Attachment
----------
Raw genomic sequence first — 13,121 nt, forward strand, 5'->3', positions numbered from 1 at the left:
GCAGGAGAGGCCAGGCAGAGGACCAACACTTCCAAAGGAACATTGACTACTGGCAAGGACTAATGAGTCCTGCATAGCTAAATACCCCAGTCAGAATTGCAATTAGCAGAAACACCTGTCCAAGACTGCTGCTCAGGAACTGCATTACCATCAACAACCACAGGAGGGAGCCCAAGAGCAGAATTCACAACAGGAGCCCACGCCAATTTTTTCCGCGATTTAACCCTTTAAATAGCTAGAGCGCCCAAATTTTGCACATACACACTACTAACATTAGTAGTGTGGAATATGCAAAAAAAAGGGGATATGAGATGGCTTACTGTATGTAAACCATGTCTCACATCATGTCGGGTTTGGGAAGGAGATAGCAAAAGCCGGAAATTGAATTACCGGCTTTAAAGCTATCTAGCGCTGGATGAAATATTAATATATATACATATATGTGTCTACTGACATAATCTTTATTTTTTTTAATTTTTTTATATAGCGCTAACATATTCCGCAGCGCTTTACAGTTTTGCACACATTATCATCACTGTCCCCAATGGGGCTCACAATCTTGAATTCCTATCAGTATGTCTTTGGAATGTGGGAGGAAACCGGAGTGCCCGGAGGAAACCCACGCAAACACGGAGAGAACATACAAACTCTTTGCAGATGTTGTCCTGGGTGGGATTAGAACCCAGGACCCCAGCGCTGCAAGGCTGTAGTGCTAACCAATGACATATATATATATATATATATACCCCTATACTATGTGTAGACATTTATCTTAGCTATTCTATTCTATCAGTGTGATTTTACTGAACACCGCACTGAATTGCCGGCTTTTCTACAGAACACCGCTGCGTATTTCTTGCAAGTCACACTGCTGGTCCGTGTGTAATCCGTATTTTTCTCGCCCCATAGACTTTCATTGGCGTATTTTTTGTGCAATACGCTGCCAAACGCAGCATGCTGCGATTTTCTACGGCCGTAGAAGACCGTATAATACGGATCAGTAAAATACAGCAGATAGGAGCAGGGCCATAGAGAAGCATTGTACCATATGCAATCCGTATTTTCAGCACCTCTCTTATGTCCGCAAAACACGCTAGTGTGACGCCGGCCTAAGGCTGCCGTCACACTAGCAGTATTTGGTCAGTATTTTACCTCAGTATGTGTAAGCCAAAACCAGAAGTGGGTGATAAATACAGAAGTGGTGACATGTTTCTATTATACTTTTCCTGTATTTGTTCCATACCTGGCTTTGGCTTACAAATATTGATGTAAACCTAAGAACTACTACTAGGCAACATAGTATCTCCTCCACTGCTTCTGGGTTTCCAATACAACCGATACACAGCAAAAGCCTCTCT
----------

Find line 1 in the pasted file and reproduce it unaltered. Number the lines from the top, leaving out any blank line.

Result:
Raw genomic sequence first — 13,121 nt, forward strand, 5'->3', positions numbered from 1 at the left: